Tuesday August 22nd 2017

“The Mistakes Madeline Made”

Not Recommended*  I love live theater! I love the big splashy productions and the smaller storefronts! I enjoy seeing the vast number of talented performers in the Chicago area as well as the new material that comes along on a regular basis. That being said, there are shows that fail because of poor scripts, bad direction or even bad performances. This is not the case with  the Chicago Premiere of Elizabeth Meriwether’s “The Mistakes Madeline Made”, now onstage  at The Greenhouse Theater Center on Lincoln Avenue. The story is about a young woman, Edna ( well played by Hilary Williams) who is employed in some sort of “family” operation where a staff takes care of the day to day lives of a very wealthy family, from what appears to be the basement headquarters or operation center. Edna, it turns out , recently lost her brother in the middle east as he perished in the war, and although not clearly stated, this has caused her to become  an ablutophobia This is the fear of bathing and of everything tidy and neat). Ms Meriwether never makes this clear to us in the words of the script and in many scenes, we see Buddy (Joel Ewing) in HER bathtub, fully dressed. Edna tells him that it is he who has the problem/disease/phobia- who knows as most of what they speak about makes no sense, including who is Buddy? A boyfriend? or perhaps, he represents her dearly departed brother. I say this because Edna seems to have no problem attracting other men for sexual pleasures. Fred Geyer takes on the roles of her three lovers, Drake,Blake and Jake. Funny and wild caricatures, who eventually find her disgusting BO ( body odor) a real turn off. The other male character in the story is one of Edna’s co-workers, Wilson ( the very funny Chris Zdenek, who is consistent as this true nerd) who as they plot an attack on their supervisor Beth ( Kristin Collins taking on a role that truly has no place to go) over something as small and ridiculous as a box of “handi-wipes”. Turns out that these little packaged wipees are what makes their little George’s snack pack perfect, but also the true item that allows Wilson to show his true love for Edna. Collins deserved a better character than Beth.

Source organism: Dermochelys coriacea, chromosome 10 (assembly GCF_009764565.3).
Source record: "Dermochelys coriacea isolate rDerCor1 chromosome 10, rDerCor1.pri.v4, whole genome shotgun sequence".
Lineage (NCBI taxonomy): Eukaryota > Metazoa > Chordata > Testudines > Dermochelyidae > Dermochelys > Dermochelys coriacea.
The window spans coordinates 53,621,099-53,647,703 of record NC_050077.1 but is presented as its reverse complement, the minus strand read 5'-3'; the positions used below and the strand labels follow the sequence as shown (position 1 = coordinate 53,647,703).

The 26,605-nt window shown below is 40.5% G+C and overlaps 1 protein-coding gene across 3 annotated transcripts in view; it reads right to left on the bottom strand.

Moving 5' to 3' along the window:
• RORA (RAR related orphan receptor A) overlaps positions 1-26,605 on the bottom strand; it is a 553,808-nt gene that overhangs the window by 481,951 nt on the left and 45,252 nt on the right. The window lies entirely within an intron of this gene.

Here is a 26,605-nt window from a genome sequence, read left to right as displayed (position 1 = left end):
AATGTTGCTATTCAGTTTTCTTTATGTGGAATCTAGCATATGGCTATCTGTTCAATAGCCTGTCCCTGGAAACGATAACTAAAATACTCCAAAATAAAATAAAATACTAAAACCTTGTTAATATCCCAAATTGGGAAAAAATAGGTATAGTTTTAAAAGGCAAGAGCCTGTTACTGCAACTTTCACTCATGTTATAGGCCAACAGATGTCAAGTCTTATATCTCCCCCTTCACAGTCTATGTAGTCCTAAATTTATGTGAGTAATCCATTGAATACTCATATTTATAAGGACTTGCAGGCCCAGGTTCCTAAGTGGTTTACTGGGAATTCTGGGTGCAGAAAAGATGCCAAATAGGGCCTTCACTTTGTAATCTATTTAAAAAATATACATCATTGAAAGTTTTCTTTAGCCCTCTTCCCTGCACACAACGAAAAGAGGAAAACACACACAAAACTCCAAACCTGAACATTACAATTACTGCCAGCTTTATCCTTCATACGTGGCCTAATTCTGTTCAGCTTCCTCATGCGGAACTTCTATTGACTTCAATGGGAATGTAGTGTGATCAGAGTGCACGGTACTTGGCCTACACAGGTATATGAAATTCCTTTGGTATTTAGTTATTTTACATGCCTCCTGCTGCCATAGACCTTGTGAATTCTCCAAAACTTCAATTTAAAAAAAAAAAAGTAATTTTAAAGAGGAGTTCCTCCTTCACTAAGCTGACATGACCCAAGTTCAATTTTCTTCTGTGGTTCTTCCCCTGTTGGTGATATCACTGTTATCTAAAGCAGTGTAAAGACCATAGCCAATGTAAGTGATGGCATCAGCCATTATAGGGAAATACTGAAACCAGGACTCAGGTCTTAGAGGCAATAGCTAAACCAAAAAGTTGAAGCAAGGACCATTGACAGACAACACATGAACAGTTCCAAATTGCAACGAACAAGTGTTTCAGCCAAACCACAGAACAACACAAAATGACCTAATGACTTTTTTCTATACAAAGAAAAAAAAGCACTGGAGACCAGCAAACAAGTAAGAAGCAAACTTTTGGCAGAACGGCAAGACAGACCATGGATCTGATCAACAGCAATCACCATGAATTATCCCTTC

Are you a bit confused? Don’t feel bad! I think almost half of the audience watching this 90 minute ( no intermission) dark comedy  had the same feeling. I am still trying to figure out who Madeline was. The only mention of this name was when Edna read a passage from a Dr. Joyce Brothers book, and that was only in passing and had nothing to do with the actual story. Edna appears to be a nice girl who is trying to make a living by day and release her loneliness at night. She mentions having a roommate ( who we never see), so why didn’t the smell bother her? Wilson is the wackiest of characters, but probably the most sincere and real as there are plenty of “nerds” out there who have some wild habits or nuances, but are in fact, sincere and honest about life. I imagine that is Ms Meriwether has some time between seasons of her TV sit-com, she might want to look at this script and revise it to make the people and the situation clearer. It is important to advise people about this phobia, but in a setting that is closer to reality, not a sit-com!

Krista D’Agostino did the best she could with the scipt at hand and while her cast is made up of solid actors, you can only squeeze so much orange juice out of an orange. She kept the 90 minutes running smoothly on a unique set designed by Inseung Park, with an upper level setting for the bathtub and file drawers that became doorways. The lighting by Eric Branson filled the stage with the proper lighting and the sound(Danielle Stack) was audible. There were some funny sounds in the theater, but they may have been from audience members playing “words with friends” or texting ( a no-no despite being in a boring play- you can always see something positive, but you need to look). There are a ton of props in this production and I imagine that Toni Kendrick and her people spent a great deal of time gathering all the “stuff”.

Live Wire Chicago Theatre is a young group of  artists who create theater that reflects the current cultural landscape of our community. I have enjoyed some of their previous work and looked forward to this one. I think that given a better script, the actors and director would have given us a better production, one that would be worthy of the Live Wire reputation. If you want to see for yourself, after all, this is just one man’s opinion, “Madeline” will continue at The Greenhouse Upstairs Studio located at 2257 N. Lincoln Avenue through November 3rd with performances as follows:

Thursdays, Fridays and Saturdays at 8 p.m. and Sundays at 3 p.m.

Tickets are $20 and can be purchased at the box office, or online at www.greenhousetheatre.com

To see other reviews, go back to my home page- click on theatre in chicago, when you get there, go to review round-up and click on “The Mistakes Madeline Made”

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